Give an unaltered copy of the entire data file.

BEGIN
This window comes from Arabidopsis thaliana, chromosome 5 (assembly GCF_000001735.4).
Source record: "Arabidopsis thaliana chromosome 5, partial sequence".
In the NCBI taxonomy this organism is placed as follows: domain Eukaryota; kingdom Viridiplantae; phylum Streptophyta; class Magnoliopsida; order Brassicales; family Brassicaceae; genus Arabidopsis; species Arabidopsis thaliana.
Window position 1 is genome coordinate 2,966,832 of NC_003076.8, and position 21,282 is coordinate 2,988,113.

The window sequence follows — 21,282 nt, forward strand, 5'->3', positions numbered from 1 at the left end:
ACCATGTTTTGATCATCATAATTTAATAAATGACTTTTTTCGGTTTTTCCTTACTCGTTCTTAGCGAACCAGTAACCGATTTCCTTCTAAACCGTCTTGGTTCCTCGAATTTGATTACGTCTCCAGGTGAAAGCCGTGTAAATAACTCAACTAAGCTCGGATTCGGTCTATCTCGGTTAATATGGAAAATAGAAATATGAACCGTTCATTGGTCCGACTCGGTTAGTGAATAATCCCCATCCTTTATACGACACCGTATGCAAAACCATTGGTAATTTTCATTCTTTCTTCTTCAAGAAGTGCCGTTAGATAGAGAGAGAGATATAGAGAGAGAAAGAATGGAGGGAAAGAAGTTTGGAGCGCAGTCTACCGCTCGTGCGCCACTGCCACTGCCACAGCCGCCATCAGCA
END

This window comes from Arabidopsis thaliana, chromosome 5 (assembly GCF_000001735.4).
Source record: "Arabidopsis thaliana chromosome 5, partial sequence".
In the NCBI taxonomy this organism is placed as follows: domain Eukaryota; kingdom Viridiplantae; phylum Streptophyta; class Magnoliopsida; order Brassicales; family Brassicaceae; genus Arabidopsis; species Arabidopsis thaliana.
Window position 1 is genome coordinate 2,966,832 of NC_003076.8, and position 21,282 is coordinate 2,988,113.

The window sequence follows — 21,282 nt, forward strand, 5'->3', positions numbered from 1 at the left end:
ACCATGTTTTGATCATCATAATTTAATAAATGACTTTTTTCGGTTTTTCCTTACTCGTTCTTAGCGAACCAGTAACCGATTTCCTTCTAAACCGTCTTGGTTCCTCGAATTTGATTACGTCTCCAGGTGAAAGCCGTGTAAATAACTCAACTAAGCTCGGATTCGGTCTATCTCGGTTAATATGGAAAATAGAAATATGAACCGTTCATTGGTCCGACTCGGTTAGTGAATAATCCCCATCCTTTATACGACACCGTATGCAAAACCATTGGTAATTTTCATTCTTTCTTCTTCAAGAAGTGCCGTTAGATAGAGAGAGAGATATAGAGAGAGAAAGAATGGAGGGAAAGAAGTTTGGAGCGCAGTCTACCGCTCGTGCGCCACTGCCACTGCCACAGCCGCCATCAGCA